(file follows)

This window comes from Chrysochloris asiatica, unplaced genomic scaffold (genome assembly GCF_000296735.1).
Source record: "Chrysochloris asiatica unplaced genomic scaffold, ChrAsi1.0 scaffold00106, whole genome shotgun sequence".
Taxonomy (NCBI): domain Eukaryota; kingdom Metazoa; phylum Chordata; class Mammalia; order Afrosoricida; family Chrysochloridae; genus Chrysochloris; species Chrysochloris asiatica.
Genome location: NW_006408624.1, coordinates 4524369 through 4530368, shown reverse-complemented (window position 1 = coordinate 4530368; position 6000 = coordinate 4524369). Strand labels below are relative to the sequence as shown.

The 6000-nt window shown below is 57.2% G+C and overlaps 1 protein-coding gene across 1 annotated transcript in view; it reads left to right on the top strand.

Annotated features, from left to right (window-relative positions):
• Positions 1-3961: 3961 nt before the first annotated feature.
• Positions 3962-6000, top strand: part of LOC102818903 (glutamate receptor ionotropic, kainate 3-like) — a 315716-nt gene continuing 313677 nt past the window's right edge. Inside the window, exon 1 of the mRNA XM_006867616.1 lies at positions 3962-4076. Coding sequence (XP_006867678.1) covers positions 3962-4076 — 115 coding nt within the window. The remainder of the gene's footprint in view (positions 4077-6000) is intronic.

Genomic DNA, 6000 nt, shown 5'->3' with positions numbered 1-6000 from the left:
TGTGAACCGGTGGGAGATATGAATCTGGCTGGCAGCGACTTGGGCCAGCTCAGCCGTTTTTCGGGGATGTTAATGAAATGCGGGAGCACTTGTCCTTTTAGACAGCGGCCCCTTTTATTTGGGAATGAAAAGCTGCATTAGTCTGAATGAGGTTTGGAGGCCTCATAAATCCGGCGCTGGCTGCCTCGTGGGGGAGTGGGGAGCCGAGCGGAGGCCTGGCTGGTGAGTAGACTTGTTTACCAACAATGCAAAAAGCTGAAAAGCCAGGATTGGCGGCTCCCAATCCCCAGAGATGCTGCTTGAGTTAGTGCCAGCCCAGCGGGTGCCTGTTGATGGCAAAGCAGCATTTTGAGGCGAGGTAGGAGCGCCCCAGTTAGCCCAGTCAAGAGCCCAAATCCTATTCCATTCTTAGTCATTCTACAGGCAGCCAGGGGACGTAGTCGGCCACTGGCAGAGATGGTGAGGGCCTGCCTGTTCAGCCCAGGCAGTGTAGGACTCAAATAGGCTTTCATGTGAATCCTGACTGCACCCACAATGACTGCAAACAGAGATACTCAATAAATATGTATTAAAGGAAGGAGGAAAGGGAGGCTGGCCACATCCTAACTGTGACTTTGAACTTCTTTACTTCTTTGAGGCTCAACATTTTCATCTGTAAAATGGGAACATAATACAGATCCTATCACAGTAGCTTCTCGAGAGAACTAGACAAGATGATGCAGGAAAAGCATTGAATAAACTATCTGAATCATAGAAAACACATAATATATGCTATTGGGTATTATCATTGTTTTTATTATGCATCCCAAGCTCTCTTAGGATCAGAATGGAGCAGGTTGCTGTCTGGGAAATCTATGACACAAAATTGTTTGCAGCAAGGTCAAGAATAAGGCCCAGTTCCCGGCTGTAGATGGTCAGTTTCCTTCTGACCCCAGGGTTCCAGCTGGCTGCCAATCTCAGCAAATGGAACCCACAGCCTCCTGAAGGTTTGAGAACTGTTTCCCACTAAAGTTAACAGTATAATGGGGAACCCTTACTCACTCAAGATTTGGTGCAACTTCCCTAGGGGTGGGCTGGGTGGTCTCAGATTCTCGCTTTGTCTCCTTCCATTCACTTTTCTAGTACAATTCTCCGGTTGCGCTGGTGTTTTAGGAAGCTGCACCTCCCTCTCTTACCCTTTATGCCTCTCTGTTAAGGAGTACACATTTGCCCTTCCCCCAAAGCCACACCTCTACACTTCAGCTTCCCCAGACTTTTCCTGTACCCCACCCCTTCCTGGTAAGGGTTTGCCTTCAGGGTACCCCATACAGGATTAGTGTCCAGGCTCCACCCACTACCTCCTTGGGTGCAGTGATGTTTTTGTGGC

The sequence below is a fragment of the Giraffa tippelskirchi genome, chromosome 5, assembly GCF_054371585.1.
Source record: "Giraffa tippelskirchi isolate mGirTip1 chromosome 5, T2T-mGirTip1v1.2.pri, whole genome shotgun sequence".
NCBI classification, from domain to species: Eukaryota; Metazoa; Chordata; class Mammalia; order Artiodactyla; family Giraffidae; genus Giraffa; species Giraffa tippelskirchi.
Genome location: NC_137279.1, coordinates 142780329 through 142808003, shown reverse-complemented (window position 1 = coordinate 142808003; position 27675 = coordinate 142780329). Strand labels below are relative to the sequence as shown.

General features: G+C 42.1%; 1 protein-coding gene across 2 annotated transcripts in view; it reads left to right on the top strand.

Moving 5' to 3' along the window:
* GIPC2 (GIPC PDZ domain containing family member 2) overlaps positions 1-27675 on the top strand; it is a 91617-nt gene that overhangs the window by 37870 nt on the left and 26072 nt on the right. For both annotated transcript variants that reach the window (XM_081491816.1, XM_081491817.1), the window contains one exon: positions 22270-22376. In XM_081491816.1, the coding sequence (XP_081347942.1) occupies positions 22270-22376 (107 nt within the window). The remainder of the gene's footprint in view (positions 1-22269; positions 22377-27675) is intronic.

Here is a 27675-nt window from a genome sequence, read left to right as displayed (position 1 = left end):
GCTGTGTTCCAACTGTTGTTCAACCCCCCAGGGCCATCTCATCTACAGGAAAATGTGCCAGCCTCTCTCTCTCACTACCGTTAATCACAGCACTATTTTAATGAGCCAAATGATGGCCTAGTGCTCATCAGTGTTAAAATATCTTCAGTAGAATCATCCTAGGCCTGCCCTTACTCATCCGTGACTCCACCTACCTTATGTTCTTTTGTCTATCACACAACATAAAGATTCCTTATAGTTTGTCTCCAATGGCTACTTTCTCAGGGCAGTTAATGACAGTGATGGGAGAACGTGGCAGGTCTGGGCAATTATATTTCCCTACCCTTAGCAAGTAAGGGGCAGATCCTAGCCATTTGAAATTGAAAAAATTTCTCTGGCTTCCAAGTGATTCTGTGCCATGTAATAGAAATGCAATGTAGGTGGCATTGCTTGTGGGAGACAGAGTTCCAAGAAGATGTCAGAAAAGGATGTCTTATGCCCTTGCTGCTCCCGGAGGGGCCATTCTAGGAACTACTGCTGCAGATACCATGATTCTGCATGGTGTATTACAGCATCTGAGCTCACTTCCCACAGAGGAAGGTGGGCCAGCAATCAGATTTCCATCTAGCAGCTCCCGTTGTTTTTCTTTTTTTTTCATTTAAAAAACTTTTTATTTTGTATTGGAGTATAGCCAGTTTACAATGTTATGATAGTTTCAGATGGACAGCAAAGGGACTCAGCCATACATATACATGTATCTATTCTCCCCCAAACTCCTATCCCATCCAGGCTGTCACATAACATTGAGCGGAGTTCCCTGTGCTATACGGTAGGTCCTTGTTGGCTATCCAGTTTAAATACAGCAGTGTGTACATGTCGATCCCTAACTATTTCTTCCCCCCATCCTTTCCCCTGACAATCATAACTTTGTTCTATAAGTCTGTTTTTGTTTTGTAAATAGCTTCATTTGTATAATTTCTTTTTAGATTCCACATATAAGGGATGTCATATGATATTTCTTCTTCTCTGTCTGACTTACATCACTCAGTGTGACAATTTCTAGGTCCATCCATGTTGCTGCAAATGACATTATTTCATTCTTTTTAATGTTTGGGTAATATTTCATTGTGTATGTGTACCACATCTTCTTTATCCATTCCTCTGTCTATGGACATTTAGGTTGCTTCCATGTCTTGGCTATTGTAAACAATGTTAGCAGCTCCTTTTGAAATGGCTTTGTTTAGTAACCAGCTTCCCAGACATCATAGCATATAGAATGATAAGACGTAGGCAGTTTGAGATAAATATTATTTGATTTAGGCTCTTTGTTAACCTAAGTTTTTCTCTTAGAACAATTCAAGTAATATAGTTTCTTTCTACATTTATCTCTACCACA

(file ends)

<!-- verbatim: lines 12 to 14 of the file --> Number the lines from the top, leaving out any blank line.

Source record: "Giraffa tippelskirchi isolate mGirTip1 chromosome 5, T2T-mGirTip1v1.2.pri, whole genome shotgun sequence".
NCBI classification, from domain to species: Eukaryota; Metazoa; Chordata; class Mammalia; order Artiodactyla; family Giraffidae; genus Giraffa; species Giraffa tippelskirchi.
Genome location: NC_137279.1, coordinates 142780329 through 142808003, shown reverse-complemented (window position 1 = coordinate 142808003; position 27675 = coordinate 142780329). Strand labels below are relative to the sequence as shown.